Recently, I had the honor of watching one Dita Von Teese perform on a Tuesday at Happy Valley, surrounded by queens, goths, impersonators, and — it’s true — Marilyn Manson. A bit of history here: Miss Dita is a famous burlesque performer who recently married the infamous Mr. Manson at Castle Gurteen in Ireland, an event covered by none other than Vogue. Dita wore a heart-stopping royal purple wedding dress by Vivienne Westwood and a drool-worthy assortment of English countryside’ ensembles, all tweed blazers and fancy caps.
Thus, you can picture my jaw dropping when, crammed against two very skinny boys in short shorts, I craned my neck over the balcony to see my new girl-crush perform an elaborate burlesque act around a flashy carousel pony. Truth be told, I was inspired: not only by her deft dissembling of several layers of pink-feathered corsets to reveal a twinkling thong, but because, for ten ethereal minutes, I remembered what it was to watch real showmanship when it comes to dress.
Hollywood, that grand dame of sex, fashion and showmanship, seems to have given up the ghost of its fashion icons of late. The great style mavens are either retired somewhere sipping martinis or skipping off to Australia to get engaged, only appearing on red carpets looking overly pinched and — I’ll say it — stuck up (Nicole, Nicole, you were my hero!). The new generation that’s meant to replace them has no sense of good old-fashioned glamour: Lindsay Lohan is too immature to pull off a Valentino gown; the Olsens looked like homeless people who stole the Badgley Mischka gowns in those advertisements; Sienna Miller should never have made the cover of Vogue; and Jessica Simpson should abandon her couture efforts and go back to cowboy boots and jean skirts.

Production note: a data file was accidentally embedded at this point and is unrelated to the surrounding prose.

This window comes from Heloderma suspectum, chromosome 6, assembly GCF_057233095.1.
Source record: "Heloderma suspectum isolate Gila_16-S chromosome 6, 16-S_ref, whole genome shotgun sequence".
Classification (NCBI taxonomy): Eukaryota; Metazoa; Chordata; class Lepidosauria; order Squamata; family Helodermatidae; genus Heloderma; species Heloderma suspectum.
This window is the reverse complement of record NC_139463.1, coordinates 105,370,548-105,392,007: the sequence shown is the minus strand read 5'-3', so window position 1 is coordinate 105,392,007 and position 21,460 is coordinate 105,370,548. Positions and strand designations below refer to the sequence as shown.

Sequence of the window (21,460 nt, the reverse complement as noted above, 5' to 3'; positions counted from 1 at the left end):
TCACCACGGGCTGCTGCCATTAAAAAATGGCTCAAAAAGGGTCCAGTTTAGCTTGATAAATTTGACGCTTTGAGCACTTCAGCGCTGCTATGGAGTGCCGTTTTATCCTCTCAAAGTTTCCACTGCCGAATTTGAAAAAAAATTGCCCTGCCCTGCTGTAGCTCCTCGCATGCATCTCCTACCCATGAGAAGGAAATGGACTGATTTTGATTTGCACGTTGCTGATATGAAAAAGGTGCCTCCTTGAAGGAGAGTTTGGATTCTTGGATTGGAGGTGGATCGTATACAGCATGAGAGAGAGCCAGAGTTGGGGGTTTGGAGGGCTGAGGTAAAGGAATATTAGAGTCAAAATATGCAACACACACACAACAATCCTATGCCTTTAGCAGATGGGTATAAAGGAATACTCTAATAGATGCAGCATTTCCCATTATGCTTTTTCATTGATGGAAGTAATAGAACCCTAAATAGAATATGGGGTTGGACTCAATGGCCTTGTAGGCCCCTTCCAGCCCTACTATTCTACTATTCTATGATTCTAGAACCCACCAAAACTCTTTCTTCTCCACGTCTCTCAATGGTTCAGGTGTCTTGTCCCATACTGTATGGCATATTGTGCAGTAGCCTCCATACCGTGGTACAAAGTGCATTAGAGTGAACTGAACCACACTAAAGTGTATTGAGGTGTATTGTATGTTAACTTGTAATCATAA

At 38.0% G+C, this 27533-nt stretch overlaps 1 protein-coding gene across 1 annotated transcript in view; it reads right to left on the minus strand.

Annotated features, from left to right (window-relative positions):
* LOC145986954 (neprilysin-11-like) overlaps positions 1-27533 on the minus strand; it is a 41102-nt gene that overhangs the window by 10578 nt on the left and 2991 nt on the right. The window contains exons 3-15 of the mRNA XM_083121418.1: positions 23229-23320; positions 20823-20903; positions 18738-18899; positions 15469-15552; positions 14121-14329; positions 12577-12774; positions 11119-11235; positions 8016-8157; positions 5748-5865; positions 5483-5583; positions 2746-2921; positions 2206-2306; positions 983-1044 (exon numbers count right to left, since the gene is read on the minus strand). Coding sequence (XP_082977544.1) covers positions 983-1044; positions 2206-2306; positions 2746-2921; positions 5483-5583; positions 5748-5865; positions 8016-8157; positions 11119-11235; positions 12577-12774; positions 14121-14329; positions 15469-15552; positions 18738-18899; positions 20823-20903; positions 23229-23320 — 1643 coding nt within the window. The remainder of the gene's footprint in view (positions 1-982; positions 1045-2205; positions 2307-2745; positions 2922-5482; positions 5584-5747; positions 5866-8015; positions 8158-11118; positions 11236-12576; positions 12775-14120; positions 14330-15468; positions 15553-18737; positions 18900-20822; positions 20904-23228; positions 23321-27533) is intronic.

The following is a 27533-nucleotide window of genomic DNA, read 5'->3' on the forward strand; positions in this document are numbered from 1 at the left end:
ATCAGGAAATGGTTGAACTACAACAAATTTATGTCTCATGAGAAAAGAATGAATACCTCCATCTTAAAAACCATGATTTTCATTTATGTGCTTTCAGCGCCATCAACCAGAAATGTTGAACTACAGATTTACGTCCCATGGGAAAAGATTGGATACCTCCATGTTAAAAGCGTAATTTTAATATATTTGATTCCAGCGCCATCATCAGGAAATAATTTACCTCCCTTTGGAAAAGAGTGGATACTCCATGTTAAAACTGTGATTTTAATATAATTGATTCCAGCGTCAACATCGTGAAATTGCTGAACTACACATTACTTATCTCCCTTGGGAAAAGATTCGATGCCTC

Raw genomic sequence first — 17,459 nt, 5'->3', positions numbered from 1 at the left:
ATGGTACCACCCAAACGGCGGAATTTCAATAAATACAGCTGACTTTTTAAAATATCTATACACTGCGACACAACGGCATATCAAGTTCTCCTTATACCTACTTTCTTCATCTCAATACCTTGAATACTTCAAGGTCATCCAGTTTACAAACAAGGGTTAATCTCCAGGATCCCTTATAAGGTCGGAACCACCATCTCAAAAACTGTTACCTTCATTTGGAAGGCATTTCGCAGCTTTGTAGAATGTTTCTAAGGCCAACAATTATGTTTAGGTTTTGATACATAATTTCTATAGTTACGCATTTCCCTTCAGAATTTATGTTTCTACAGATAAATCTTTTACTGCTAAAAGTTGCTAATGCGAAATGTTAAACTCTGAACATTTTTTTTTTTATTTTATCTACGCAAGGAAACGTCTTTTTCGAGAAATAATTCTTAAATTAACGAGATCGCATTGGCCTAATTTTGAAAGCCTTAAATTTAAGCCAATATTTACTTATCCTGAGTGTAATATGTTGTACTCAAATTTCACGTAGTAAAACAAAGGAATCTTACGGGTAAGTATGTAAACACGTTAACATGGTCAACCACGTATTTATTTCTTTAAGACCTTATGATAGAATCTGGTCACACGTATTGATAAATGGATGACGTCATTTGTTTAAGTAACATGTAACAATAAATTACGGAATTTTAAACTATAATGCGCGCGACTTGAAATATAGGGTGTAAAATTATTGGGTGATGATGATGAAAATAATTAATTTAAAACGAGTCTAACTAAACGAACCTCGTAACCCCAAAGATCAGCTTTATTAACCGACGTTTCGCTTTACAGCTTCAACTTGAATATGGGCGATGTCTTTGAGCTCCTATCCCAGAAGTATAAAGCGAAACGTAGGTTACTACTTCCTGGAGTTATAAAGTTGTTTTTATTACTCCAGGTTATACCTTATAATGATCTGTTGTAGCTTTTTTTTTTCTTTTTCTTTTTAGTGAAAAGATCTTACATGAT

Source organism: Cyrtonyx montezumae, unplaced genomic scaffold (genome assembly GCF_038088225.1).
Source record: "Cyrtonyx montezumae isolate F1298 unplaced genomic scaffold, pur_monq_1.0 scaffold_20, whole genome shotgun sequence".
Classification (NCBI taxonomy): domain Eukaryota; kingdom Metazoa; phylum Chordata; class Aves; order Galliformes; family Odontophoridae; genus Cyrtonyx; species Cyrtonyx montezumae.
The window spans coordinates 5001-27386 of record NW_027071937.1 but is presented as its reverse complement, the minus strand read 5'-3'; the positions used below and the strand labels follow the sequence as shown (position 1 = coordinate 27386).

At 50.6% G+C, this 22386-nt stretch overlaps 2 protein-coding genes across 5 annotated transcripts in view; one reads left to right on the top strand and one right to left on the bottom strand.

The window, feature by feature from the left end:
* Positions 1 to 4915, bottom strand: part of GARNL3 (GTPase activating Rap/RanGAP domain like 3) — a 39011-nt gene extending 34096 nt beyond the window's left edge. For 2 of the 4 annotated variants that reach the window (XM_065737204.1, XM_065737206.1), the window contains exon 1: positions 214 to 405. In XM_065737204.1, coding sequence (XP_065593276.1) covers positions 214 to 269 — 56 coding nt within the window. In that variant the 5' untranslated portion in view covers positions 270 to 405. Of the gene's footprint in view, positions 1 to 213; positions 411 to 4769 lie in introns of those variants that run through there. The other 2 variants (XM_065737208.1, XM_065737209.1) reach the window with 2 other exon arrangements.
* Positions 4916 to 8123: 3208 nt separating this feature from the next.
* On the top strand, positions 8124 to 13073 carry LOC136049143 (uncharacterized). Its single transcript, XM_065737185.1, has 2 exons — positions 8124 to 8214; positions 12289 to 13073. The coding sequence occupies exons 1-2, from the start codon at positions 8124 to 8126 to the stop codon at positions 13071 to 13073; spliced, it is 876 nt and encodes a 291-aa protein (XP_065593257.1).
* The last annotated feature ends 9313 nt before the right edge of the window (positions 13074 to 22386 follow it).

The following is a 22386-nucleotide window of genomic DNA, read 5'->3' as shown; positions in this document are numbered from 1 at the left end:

Granted, I shouldn’t need someone on the west coast to inspire my fashion habits, especially when the women whose style I genuinely admire walk next to me on the street every day. That said, Hollywood, the fashion world and those of the world of excess have never looked like what any normal person could really emulate. Show business and fashion (as much as real estate — as Trump has proven) are about showmanship: elaborate exercises in fantasy.
Perhaps everyone has become disillusioned, but I feel a pang of sadness every time I get more excited to see what Mariah Carey and Gwen Stefani are wearing at the MTV Video Music Awards in Miami than I do watching Jennifer Aniston and Catherine Zeta-Jones at the Oscars. I’m not saying “bring back Cher’s 1986 Oscar ensemble,” but someone should let J. Lo loose! What happened to that plunging dress that took all the press away from then-boyfriend Diddy’s crime scandal? Or Liz Hurley’s safety pin outfit? Is Paris Hilton what we’re left with? Get some balls, oh ye women-with-the-money-we-don’t-have: We here in the gutter would always rather be looking at stars.